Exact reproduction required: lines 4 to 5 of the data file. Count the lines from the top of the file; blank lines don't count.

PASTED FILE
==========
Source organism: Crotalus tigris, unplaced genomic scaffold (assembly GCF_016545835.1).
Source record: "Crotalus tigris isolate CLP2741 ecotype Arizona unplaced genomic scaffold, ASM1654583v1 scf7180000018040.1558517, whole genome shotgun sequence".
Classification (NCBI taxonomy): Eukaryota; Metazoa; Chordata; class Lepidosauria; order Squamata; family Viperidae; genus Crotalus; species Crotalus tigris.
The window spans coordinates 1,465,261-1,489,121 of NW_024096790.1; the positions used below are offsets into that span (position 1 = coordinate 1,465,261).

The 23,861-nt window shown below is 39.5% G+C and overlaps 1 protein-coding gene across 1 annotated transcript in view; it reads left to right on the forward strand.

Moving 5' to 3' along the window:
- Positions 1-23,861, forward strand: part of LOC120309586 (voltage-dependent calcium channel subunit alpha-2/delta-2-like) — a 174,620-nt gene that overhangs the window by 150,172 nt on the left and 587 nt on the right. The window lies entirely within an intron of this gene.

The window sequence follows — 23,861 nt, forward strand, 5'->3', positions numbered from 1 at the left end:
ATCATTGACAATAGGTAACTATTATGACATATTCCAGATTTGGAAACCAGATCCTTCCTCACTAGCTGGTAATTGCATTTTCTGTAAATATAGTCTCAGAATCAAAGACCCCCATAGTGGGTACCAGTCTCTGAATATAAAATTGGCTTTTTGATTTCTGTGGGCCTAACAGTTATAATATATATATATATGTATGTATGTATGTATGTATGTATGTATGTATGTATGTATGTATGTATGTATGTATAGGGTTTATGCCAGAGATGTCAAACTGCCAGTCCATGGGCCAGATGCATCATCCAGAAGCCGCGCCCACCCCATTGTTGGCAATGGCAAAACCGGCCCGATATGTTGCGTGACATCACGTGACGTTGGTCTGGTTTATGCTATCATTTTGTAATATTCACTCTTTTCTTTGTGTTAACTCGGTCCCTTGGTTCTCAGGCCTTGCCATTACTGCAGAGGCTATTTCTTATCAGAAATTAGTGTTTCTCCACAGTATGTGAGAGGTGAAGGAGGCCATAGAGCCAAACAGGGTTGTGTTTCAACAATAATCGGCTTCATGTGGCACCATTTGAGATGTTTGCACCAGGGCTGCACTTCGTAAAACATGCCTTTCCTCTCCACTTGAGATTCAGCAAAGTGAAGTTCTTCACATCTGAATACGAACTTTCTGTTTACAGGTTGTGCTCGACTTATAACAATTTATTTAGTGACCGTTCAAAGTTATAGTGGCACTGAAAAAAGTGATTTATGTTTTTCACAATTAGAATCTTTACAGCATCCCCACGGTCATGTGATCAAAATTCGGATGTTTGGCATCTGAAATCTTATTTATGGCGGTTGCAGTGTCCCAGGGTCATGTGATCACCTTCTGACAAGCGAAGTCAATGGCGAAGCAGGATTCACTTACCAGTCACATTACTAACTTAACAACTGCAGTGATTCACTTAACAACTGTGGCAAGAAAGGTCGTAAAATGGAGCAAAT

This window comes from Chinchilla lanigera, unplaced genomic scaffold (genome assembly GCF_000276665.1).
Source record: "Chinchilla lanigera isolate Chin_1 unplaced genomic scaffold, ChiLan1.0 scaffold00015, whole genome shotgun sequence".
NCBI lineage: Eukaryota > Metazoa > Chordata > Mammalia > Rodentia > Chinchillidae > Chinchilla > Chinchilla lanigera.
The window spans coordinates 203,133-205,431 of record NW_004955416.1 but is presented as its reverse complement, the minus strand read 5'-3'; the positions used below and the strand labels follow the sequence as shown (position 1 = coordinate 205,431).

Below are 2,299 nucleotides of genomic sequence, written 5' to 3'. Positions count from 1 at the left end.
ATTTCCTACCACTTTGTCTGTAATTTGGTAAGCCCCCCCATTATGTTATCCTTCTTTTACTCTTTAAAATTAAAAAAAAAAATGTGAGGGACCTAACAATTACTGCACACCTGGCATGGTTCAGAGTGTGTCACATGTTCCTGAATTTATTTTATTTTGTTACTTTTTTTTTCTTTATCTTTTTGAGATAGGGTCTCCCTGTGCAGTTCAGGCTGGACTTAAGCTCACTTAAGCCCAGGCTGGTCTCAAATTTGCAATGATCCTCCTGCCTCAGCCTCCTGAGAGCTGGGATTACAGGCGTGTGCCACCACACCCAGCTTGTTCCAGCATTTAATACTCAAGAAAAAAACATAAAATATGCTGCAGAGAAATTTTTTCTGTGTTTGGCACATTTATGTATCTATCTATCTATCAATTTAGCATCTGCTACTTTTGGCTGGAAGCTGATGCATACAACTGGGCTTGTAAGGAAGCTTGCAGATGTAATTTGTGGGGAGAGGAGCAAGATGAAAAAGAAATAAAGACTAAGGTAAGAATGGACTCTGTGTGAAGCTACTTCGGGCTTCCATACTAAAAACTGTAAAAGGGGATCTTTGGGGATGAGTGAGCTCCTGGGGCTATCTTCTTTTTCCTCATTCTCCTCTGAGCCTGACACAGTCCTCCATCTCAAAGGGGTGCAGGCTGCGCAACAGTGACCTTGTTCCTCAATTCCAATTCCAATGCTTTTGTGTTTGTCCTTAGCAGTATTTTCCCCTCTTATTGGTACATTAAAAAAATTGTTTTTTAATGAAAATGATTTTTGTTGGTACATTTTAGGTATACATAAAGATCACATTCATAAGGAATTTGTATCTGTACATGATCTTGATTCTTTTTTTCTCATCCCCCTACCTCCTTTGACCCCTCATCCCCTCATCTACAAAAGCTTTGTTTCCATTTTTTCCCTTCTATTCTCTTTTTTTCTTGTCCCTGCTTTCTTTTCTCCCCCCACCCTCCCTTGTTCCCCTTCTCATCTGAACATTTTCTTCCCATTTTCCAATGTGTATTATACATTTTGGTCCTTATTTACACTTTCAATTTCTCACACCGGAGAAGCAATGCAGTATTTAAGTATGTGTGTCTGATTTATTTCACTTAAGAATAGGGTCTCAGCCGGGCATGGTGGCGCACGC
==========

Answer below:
The window spans coordinates 1,465,261-1,489,121 of NW_024096790.1; the positions used below are offsets into that span (position 1 = coordinate 1,465,261).

The 23,861-nt window shown below is 39.5% G+C and overlaps 1 protein-coding gene across 1 annotated transcript in view; it reads left to right on the forward strand.